Paul Prather

The NFL owners’ rule against kneeling during national anthem is unpatriotic

Members of the San Francisco 49ers kneel during the national anthem before an NFL football game against the Los Angeles Rams on Dec. 31, 2017, in Los Angeles.
Members of the San Francisco 49ers kneel during the national anthem before an NFL football game against the Los Angeles Rams on Dec. 31, 2017, in Los Angeles. AP

I haven’t decided for sure, but I’m thinking about boycotting the NFL this season.

That’s a big statement for me. Sports-wise I pretty much live from one football season to the next. I go into mourning each February after the Super Bowl, and don’t feel fully alive again until August when the pre-season gears up.

But the NFL’s owners have imposed a new rule requiring players to stand for the national anthem or else remain in their locker rooms while the song is played.

In case you’ve been on a long-term mission trip to the Arctic Circle, a comparative handful of pro football players have been taking a knee in protest when “The Star-Spangled Banner” is played before games.

They’ve said repeatedly their kneeling isn’t meant as disrespect to the anthem, the flag, the police or the military. It’s a way of calling attention to what they regard as disproportionate police violence against black people and systemic racism in general.

President Donald Trump and Vice President Mike Pence have exploited this protest — which has zero to do with their offices —to rile up their political base.

Earlier, Trump suggested players who kneel should be fired and lately implied they ought to be deported. Pence attended one NFL game last year just so he could make a show of walking out when players knelt.

A lot of fans are outraged at the players. Some have quit attending games or tuning in on TV.

The owners, then, find themselves caught between their players on one side and, on the other side, White House pressure and surly fans.

That I understand. Their teams are businesses. Players are their employees.

If I owned a car dealership, I probably would get sideways if my sales people started waving inflammatory political banners in the parking lot and repelling the mayor and my customers.

But the NFL isn’t a car dealership. It’s big-time, televised entertainment. It’s the national sport. Players are celebrities and fashion mavens and multi-millionaires. The playing field is their performance stage.

And owners receive all manner of taxpayer-subsidized inducements to locate their teams in their respective cities.

The owners’ decision didn’t focus on the relative merits, or lack thereof, of the players’ beliefs about discrimination. It didn’t focus on players’ right to free speech. It was only about cynical politics and guarding the league’s bottom line.

To be honest, I don’t agree with the players’ method of protesting. When celebrities of any type push any political agenda during their regular performances, I cringe.

I didn’t like it when the Dixie Chicks some years ago railed from the concert stage against President George W. Bush.

I once attended a Charlie Daniels concert. Between songs, apropos of nothing, Daniels launched into a screed against liberals.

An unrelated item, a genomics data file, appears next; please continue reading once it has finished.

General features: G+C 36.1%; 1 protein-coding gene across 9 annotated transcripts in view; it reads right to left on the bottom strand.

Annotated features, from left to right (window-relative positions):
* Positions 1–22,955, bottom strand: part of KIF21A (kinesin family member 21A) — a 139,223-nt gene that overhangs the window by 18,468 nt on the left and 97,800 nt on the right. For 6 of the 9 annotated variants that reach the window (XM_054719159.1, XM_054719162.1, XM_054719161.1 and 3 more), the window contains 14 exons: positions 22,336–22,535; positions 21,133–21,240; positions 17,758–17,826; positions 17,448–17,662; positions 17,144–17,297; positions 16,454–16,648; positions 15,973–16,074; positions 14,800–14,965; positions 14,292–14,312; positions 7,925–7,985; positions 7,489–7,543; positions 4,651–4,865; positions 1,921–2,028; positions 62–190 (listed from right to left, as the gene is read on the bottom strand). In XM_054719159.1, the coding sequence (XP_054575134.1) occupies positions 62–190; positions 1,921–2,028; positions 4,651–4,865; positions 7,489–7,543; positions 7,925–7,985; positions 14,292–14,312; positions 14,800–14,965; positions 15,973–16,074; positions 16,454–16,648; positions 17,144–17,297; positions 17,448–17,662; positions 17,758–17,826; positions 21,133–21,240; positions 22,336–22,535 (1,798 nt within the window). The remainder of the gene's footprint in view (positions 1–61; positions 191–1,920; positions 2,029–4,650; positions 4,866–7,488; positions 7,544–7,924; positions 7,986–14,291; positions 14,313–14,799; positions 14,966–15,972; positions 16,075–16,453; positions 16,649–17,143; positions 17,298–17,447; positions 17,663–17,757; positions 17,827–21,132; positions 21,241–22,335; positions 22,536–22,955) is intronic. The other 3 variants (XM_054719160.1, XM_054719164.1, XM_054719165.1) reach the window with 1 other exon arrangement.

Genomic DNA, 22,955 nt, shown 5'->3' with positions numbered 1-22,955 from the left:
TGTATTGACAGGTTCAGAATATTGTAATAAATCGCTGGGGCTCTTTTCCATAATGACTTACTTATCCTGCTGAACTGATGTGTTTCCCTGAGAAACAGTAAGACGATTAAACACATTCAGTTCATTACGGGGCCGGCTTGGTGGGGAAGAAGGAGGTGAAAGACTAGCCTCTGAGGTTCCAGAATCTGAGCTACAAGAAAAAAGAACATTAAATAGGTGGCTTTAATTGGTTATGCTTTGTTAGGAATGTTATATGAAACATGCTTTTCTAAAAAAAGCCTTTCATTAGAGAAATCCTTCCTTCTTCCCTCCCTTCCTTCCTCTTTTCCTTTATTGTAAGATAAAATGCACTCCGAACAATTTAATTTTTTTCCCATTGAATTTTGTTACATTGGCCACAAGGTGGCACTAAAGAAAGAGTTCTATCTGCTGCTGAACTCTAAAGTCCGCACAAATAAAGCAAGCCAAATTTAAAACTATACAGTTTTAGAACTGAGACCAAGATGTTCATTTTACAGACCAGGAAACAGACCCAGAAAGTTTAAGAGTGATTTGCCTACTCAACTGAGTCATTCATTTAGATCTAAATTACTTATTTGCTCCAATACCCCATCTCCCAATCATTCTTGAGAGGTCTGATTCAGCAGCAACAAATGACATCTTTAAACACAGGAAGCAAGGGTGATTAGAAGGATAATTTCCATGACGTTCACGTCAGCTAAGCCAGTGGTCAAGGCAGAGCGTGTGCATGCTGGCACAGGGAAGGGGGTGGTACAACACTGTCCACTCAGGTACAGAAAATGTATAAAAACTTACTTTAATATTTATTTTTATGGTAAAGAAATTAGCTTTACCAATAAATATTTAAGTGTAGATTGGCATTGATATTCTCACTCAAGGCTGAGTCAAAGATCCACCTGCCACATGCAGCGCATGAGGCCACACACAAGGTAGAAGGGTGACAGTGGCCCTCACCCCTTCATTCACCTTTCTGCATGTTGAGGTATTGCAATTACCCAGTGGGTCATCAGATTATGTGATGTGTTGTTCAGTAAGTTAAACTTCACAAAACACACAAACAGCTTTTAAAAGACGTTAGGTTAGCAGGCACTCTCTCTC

I didn’t like that. I wanted to shout, “I don’t give a rabid rat’s patootie what your politics are! Just play ‘The Devil Went Down to Georgia’! That’s what I paid to hear!”

I don’t like it when movie stars hijack the Oscar awards to opine on the #MeToo movement or whatever their cause du jour happens to be.

What I do support is NFL players’, Dixie Chicks’, Charlie Daniels’, Meryl Streep’s, my and everybody else’s American right to speak their minds, without coercion from the president of the United States or, in most cases, from employers.

I equally support your right to protest for or against the players. I support your right to protest McDonald’s not putting enough pickles on its quarter-pounders, if that’s something that sticks in your craw, literally or figuratively.

It’s a free flipping country. That’s the point here.

In this nation, no matter what you believe, you’re guaranteed the right by the U.S. Constitution and multiple Supreme Court rulings to be annoying about it.

As an American, you’re promised freedom of thought, freedom of worship, freedom of speech and freedom to peacefully protest. The courts have ruled you have the right to not salute the flag and not to say the Pledge of Allegiance. You have the right to burn the flag, if you feel so moved.

And you have a constitutional right to kneel during the national anthem.

(You have a right to keep your Packers novelty cheesehead hat on, talk to your date and send selfies during the anthem, for that matter.)

From the beginning, we Americans have spoken freely. That’s part of what it means to be an American.

We’ve protested whatever we wanted to protest — beginning with taxes on tea and whisky — no matter how legitimate or cockeyed the cause has been. We are by our nature and tradition contrarians.

To tell NFL players they must hide their beliefs from the public eye so no one else will be offended is unpatriotic and un-American.

That’s why I might vote with my feet this season — against team owners and their new rule. Because I’m a patriot.

Paul Prather is pastor of Bethesda Church near Mount Sterling. You may email him at